The FCD 122 value may be utilized to limit the number of features selected on the ICH 108 in one embodiment. Thus, in this embodiment, during system initialization the FCD 122 value is compared to the total number of selected features (i.e. the number of FPD values at a logical one) and if the total number of selected features is greater than the FCD 122 value, all features are disabled. In another embodiment, during system initialization the FCD 122 value is compared to the total number of enabled features (i.e. the number of FER 120 bits at a logical one) and if the total number of enabled features is greater than the FCD 122 value, all features are disabled. In this embodiment, the system may be initially programmed to permit all features (i.e. have all features selected by initially programming every FPD value to a logical one) and then limit the number of features that are enabled for each subsequent system initialization. For example, if the ICH 108 had three permitted features (RAID, SCSI, and USB) and the FCD 122 value was hard-wired to a numerical value of two, then on system initialization two of the three features could be selected (i.e. RAID and SCSI, RAID and USB, or SCSI and USB) but not all three. Therefore, it is possible in this embodiment to allow custom programming during system initialization, but still allow for disabling all features if the permitted feature count is exceeded.

In another embodiment, during system initialization the FCD 122 value is compared to the total number of enabled features (i.e. the number of FER 120 bits at a logical one) and if the total number of enabled features is greater than the FCD 122 value, a number of features will be disabled that will cause the total number of FER 120 bits to be less than or equal to the FCD 122 value. In one embodiment, the set of features in the ICH 108 are prioritized and are disabled in a priority order.

In one embodiment, a feature may be associated with more than one FER 120 bit value. In this embodiment, different features on the ICH 108 may be valued differently. For example, the RAID feature could be worth twice as much in value as the SCSI feature. Therefore, whereas the SCSI feature may have one associated FER 120 bit, the RAID feature may have two separate FER 120 bits associated with it. In this embodiment, the number of FER 120 bits associated with each feature give the feature a certain feature credit value. Thus, in this embodiment, during system initialization the total number of credits associated with all enabled features are summed and that value is compared to the FCD 122 value. If the total number of credits is greater than the FCD 122 value, all features are disabled. In another embodiment, if the total number of credits is greater than the FCD 122 value, one or more features are disabled.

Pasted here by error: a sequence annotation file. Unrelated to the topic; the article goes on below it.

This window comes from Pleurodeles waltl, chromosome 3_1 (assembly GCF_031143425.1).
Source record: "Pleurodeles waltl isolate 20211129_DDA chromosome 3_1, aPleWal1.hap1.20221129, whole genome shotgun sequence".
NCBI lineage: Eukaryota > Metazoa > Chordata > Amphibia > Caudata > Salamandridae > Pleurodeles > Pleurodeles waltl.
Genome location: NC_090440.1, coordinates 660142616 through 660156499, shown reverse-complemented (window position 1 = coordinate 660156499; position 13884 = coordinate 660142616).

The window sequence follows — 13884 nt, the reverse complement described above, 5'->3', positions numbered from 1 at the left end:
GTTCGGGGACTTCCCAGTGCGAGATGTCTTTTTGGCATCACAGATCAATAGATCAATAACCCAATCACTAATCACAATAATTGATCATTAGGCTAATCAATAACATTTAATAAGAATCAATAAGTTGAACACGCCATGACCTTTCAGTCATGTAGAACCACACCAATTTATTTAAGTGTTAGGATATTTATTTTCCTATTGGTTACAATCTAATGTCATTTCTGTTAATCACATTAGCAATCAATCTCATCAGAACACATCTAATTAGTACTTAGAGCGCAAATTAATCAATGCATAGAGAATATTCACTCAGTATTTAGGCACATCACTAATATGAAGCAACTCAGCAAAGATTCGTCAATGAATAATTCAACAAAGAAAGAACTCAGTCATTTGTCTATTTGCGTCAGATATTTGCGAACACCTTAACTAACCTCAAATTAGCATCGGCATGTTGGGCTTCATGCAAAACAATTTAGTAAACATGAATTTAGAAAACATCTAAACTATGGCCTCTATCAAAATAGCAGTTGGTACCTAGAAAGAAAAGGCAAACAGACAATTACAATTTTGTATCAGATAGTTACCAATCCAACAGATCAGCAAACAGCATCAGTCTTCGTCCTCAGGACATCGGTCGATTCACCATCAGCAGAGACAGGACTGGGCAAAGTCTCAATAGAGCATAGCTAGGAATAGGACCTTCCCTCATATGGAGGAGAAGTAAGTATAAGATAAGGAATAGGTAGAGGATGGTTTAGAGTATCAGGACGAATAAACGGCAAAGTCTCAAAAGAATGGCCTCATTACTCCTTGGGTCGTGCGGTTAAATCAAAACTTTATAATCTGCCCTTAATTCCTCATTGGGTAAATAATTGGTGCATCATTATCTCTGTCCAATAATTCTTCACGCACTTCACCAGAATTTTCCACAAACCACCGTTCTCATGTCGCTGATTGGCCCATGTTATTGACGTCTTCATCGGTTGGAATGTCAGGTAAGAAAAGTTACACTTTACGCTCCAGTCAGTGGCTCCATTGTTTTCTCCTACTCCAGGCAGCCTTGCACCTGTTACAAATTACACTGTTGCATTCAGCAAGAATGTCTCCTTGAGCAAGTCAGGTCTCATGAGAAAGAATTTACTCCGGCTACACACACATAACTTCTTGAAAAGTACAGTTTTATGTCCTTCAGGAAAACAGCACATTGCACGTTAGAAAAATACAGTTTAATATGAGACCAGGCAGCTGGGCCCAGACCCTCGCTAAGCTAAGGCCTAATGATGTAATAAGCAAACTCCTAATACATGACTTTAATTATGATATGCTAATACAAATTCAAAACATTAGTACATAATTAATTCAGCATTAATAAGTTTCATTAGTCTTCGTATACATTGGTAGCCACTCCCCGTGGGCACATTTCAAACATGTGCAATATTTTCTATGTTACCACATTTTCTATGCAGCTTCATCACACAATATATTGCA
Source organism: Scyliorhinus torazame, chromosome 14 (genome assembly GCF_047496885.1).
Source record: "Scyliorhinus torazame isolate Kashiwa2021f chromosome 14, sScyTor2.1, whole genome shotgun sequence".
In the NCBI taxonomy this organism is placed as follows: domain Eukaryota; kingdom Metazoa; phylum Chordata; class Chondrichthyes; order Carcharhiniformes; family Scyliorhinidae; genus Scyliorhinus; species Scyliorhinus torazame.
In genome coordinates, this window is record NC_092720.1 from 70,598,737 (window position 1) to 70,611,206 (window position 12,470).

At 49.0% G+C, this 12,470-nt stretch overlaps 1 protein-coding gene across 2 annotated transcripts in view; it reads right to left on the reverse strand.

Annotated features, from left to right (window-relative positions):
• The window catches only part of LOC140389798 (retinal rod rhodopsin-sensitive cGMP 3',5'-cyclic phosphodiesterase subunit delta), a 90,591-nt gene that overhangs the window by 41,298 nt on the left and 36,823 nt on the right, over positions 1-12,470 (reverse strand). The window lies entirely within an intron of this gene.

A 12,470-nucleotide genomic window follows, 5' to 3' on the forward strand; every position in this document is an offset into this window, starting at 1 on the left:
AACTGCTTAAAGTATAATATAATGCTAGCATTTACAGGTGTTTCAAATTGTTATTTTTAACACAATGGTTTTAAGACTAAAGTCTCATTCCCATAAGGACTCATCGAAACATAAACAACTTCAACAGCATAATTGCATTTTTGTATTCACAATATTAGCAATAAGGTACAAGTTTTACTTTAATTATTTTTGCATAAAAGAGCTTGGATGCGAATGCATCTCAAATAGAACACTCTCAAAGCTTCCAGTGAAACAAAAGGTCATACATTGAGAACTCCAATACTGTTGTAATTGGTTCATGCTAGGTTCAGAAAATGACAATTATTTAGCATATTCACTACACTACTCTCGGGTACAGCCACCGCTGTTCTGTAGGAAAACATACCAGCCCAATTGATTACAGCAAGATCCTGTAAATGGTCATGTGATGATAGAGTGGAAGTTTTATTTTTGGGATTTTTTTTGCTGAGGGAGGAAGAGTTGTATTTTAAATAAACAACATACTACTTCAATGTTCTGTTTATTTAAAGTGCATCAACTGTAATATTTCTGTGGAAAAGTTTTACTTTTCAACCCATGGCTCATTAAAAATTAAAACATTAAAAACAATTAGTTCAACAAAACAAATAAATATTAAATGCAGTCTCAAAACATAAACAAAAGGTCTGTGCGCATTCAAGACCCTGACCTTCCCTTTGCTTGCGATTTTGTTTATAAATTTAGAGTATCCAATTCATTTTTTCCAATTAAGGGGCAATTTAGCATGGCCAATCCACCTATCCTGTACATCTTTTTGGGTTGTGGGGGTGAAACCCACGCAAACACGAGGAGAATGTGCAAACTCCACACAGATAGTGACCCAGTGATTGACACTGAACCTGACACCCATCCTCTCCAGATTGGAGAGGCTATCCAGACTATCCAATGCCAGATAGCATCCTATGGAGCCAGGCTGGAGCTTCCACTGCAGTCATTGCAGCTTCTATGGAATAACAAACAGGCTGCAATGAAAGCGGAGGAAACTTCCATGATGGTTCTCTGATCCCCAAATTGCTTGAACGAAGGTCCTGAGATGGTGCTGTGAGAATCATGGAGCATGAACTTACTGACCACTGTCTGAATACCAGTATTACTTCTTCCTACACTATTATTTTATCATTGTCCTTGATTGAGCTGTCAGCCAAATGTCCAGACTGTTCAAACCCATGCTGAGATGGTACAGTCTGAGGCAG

FIG. 4 is an example of the results of the feature selection mechanism in one embodiment. The FPD register 400 that stores the FPD bit values may be permanently programmed to select certain features that may subsequently be enabled by the FER 402. The features that are enabled have been “selected” (i.e. a logical one value in the FPD bit) and “enabled” (i.e. a logical one value in the FER bit). Thus, in this example, the features that are enabled are PCI, USB, and Serial Advance Technology Attachment (SATA), which are represented by the logical ones in the result row 404. Additionally, the FCD 406 is represented by 3-bit value. In this example the 3-bit value is a binary 1-0-1 or five in decimal. Thus, the features remain enabled for both FCD embodiments (described above) because neither the FPD register 400 nor the FER 402 has a number of logical one bits greater than five.

FIG. 5 is a flow diagram of one embodiment of a process for enabling features on a device. The process is performed by processing logic that may comprise hardware (circuitry, dedicated logic, etc.), software (such as is run on a general purpose computer system or a dedicated machine), or a combination of both. Referring to FIG. 5, the process begins by processing logic determining whether a feature on a device is permitted to be enabled or disabled (processing block 500). Next, if processing logic determines that the feature is not permitted to be enabled or disabled, then processing logic does not allow (i.e. prohibits) the enabling or disabling of the device feature (processing block 506). Otherwise, if processing logic determines that the feature is permitted to be enabled or disabled, then processing logic determines whether the total number of enabled features on the device is less than the maximum number of allowable features on the device (processing block 502). If processing logic determines that the total number of enabled features on the device is greater than the maximum number of allowable features on the device, then processing logic does not allow the enabling or disabling of the device feature (processing block 506). Otherwise, if processing logic determines that the total number of enabled features on the device is less than the maximum number of allowable features on the device, then processing logic allows the enabling or disabling of the device feature (processing block 504).